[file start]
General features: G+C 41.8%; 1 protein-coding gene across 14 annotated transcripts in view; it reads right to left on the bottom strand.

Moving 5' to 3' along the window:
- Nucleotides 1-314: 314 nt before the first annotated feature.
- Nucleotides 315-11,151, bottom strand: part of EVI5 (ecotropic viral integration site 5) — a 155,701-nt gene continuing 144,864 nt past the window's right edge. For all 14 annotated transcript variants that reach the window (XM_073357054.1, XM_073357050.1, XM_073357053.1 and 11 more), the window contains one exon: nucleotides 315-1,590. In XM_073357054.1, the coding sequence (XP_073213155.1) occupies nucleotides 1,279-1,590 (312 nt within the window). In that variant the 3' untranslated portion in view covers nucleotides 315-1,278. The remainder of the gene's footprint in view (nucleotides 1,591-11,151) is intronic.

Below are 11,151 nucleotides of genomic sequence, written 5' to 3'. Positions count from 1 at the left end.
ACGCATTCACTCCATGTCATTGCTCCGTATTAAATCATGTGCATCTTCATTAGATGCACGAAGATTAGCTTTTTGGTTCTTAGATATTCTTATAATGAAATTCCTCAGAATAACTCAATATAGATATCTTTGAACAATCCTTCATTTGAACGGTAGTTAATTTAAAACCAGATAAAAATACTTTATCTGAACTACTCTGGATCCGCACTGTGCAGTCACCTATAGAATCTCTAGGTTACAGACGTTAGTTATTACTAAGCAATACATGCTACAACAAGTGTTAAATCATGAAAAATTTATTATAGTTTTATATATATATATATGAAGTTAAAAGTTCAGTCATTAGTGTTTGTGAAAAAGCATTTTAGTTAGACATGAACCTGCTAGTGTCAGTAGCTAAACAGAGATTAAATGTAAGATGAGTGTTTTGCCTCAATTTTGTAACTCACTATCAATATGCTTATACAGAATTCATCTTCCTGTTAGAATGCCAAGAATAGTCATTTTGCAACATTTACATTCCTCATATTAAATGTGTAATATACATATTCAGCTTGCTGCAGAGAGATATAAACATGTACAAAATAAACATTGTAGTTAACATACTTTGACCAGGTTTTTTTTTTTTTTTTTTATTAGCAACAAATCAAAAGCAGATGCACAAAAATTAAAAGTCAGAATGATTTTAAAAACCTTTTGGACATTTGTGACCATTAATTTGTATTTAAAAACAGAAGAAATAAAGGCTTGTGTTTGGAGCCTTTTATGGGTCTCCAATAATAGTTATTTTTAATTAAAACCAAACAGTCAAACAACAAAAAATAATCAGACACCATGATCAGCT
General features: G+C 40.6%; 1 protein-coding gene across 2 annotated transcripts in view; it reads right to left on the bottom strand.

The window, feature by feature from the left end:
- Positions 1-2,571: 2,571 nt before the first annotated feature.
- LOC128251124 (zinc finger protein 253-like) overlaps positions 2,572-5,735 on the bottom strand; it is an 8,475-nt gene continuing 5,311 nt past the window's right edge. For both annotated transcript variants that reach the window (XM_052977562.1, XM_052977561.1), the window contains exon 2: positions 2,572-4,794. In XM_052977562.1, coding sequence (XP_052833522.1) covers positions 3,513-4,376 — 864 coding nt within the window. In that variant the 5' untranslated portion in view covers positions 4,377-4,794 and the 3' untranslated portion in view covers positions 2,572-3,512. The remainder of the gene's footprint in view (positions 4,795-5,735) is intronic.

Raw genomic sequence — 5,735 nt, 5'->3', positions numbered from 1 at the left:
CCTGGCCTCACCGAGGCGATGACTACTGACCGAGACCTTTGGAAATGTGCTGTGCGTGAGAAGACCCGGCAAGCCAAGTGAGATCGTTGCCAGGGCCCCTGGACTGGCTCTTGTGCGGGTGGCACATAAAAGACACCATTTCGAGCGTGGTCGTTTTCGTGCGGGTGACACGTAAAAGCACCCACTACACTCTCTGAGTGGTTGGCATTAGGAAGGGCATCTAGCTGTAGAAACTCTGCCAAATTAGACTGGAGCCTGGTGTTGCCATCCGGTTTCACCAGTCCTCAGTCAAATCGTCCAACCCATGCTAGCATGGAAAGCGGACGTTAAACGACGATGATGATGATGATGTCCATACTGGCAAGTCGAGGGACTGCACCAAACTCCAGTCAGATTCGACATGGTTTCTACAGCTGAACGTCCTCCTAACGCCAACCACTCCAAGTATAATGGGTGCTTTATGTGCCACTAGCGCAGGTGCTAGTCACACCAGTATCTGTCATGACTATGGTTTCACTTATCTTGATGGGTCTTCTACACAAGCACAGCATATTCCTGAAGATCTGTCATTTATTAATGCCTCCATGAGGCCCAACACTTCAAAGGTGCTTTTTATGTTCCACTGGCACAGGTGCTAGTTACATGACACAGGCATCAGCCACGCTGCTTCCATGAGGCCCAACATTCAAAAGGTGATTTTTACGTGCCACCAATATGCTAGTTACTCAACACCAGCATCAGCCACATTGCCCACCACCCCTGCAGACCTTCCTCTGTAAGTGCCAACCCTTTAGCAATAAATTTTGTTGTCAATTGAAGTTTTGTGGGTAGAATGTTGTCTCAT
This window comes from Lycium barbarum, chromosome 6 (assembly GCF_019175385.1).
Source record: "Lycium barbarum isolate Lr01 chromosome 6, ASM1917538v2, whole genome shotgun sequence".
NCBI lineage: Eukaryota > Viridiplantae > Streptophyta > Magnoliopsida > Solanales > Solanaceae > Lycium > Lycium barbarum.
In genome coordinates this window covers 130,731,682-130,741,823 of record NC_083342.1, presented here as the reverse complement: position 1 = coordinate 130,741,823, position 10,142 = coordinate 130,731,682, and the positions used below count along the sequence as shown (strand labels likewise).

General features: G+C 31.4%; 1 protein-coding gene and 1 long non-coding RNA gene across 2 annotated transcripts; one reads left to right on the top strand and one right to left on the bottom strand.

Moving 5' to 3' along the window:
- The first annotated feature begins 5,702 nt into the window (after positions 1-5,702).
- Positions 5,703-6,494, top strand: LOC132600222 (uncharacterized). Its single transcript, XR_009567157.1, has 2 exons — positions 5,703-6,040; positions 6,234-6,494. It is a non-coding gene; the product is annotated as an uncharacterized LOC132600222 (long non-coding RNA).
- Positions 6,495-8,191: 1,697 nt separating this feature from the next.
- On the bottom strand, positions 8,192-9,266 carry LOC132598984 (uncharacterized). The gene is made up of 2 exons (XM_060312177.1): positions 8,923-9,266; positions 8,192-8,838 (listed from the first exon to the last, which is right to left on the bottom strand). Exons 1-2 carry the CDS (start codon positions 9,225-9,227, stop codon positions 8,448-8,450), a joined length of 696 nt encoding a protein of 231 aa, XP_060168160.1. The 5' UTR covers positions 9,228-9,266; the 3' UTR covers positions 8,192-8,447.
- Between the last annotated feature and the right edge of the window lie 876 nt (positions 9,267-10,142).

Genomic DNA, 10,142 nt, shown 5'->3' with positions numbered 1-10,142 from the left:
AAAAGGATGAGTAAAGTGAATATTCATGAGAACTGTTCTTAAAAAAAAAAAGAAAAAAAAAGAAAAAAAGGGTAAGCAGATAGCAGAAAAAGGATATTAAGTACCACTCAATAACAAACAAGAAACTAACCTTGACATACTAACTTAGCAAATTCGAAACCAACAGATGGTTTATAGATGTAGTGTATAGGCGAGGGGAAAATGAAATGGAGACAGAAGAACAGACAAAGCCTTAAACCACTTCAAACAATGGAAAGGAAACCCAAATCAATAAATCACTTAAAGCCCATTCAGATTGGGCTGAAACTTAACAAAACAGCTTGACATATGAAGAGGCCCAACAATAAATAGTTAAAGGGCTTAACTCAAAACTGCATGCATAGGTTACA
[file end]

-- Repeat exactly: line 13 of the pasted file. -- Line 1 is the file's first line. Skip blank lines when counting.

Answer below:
This window comes from Lycium barbarum, chromosome 6 (assembly GCF_019175385.1).